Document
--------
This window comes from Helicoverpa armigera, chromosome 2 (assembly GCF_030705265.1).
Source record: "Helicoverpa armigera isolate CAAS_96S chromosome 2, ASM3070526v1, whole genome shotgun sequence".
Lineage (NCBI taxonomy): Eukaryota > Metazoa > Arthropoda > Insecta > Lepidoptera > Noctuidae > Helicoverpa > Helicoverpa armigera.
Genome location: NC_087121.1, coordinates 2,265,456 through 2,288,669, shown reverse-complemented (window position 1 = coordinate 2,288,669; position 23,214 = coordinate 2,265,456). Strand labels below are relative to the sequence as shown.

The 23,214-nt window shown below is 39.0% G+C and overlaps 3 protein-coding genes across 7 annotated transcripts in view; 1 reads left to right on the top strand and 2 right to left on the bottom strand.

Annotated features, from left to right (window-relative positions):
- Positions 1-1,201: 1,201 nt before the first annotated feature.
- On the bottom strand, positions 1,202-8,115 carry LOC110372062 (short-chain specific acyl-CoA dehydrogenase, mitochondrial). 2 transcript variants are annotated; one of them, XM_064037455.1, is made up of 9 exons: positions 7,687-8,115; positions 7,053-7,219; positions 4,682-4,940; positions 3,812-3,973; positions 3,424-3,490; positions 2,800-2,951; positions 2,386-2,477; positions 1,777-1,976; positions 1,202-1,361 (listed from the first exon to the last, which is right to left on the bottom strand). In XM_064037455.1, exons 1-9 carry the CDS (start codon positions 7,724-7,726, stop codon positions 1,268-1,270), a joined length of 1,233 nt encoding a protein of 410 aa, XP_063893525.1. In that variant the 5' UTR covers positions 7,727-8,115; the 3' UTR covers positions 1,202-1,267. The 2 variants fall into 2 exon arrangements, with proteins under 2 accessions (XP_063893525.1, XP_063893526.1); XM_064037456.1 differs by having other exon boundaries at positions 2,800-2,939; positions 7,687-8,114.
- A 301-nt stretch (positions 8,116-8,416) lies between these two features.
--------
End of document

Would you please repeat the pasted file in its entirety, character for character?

This window comes from Helicoverpa armigera, chromosome 2 (assembly GCF_030705265.1).
Source record: "Helicoverpa armigera isolate CAAS_96S chromosome 2, ASM3070526v1, whole genome shotgun sequence".
Lineage (NCBI taxonomy): Eukaryota > Metazoa > Arthropoda > Insecta > Lepidoptera > Noctuidae > Helicoverpa > Helicoverpa armigera.
Genome location: NC_087121.1, coordinates 2,265,456 through 2,288,669, shown reverse-complemented (window position 1 = coordinate 2,288,669; position 23,214 = coordinate 2,265,456). Strand labels below are relative to the sequence as shown.

The 23,214-nt window shown below is 39.0% G+C and overlaps 3 protein-coding genes across 7 annotated transcripts in view; 1 reads left to right on the top strand and 2 right to left on the bottom strand.

Annotated features, from left to right (window-relative positions):
- Positions 1-1,201: 1,201 nt before the first annotated feature.
- On the bottom strand, positions 1,202-8,115 carry LOC110372062 (short-chain specific acyl-CoA dehydrogenase, mitochondrial). 2 transcript variants are annotated; one of them, XM_064037455.1, is made up of 9 exons: positions 7,687-8,115; positions 7,053-7,219; positions 4,682-4,940; positions 3,812-3,973; positions 3,424-3,490; positions 2,800-2,951; positions 2,386-2,477; positions 1,777-1,976; positions 1,202-1,361 (listed from the first exon to the last, which is right to left on the bottom strand). In XM_064037455.1, exons 1-9 carry the CDS (start codon positions 7,724-7,726, stop codon positions 1,268-1,270), a joined length of 1,233 nt encoding a protein of 410 aa, XP_063893525.1. In that variant the 5' UTR covers positions 7,727-8,115; the 3' UTR covers positions 1,202-1,267. The 2 variants fall into 2 exon arrangements, with proteins under 2 accessions (XP_063893525.1, XP_063893526.1); XM_064037456.1 differs by having other exon boundaries at positions 2,800-2,939; positions 7,687-8,114.
- A 301-nt stretch (positions 8,116-8,416) lies between these two features.